Song of the Day – “Name’s the same” Tuesday – “One on One”

Hall and Oates – Cheap Trick

Smooth soul (whether “blue-eyed” or not; Hall doesn’t seem to like the distinction, and I can’t blame him) from the most popular duo in rock history. From the album H2O.


A hard rocker and the title track to their 1982 album.


Song of the Day – “You Won’t Be Happy” – The Beat

Los Angeles power-pop from the band’s 1979 debut. Fronted by Paul Collins, they changed their name to include his moniker for their second album. Still didn’t give them any hits.

Song of the Day – “Martians Go Home” – Shorty Rogers

Shorty Rogers was a flugelhorn and trumpet player of cool, “West coast” jazz. He is joined here by Lou Levy on piano, Gary Lefebvre on flute, Larry Bunker on drums and Gary Peacock on bass.

Song of the Day – “Metal Guru” – T. Rex

Marc Bolan and the boys bring glam rock to Top of the Pops in 1972. This performance is probably T. Rex at their least flamboyant.

Song of the Day – “Fall at Your Feet” – Neil Finn

Neil, of the fabulous Finn Brothers (as well as Split Enz and Crowded House), turns 60 today. Let’s say Happy Birthday with a performance of this Crowded House song.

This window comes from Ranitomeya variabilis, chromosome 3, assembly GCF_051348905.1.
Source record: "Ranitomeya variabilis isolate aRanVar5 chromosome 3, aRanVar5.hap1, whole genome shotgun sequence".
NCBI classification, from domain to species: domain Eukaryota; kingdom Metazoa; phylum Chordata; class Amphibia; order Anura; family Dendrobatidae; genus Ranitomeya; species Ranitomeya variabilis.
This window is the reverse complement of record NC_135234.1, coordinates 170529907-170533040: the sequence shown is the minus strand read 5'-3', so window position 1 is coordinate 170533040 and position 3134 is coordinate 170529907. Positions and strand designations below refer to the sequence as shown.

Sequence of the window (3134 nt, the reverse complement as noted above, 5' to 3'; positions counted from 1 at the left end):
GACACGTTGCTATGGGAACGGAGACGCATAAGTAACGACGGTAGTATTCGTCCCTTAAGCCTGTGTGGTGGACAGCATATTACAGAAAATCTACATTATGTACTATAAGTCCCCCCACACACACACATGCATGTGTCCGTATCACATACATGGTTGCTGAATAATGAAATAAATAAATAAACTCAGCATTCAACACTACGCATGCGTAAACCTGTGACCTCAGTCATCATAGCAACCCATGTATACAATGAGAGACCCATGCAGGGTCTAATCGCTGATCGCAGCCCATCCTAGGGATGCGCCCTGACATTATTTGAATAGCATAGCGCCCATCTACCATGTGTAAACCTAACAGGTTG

Neil is joined here by Glenn Gouldman of 10cc and Roddy Frame of Aztec Camera. Lots of acoustic guitar goodness there!

Song of the Day – “I Got the Fever” – The Georgia Prophets

Perfect little small-label seventies soul non-hit.

The lead singer for the Prophets was Billy Scott, born Peter Pendleton. Wikipedia says that Scott had a gold record with this song in 1968. Other sources have it released with the Prophets or Georgia Prophets in 1971 or 1976. Yet another source has it done by a band called Creation. That’s the trouble with small-label tracks that never hit the Top 40: you often can’t get a straight story about credits.

iPhoneography Apps – SimplyHDR: Clearly a worthwhile app

Everyone is disappointed, when they first start taking photos, with the results they get in tricky lighting situations. You’re in a lovely cottage with a spectacular view of the country out the window. You can see the details in the drapes and the fluffy clouds. When you look at the photo, after taking great care with the exposure, you see a washed-out sky in a black rectangle. The reason? Your eye is able to capture much more of the “dynamic range” of the scene – the shadows and highlights – than any camera sensor can.

HDR is a photographic technique that usually uses three or more exposures (images) to capture all of the dynamic range that your eye sees – sees without any effort on your part. These multiple images are then merged together so that you have properly-exposed highlights, midtones and shadows. I covered two camera apps that use this merger technique back in February 2013.

Other apps, rather than needing multiple exposures, will try to improve the overall exposure of a single image. Snapseed and iColorama have HDR components, and many other photo suites do as well. JixiPix has a stand-alone single-image HDR app called Simply HDR.


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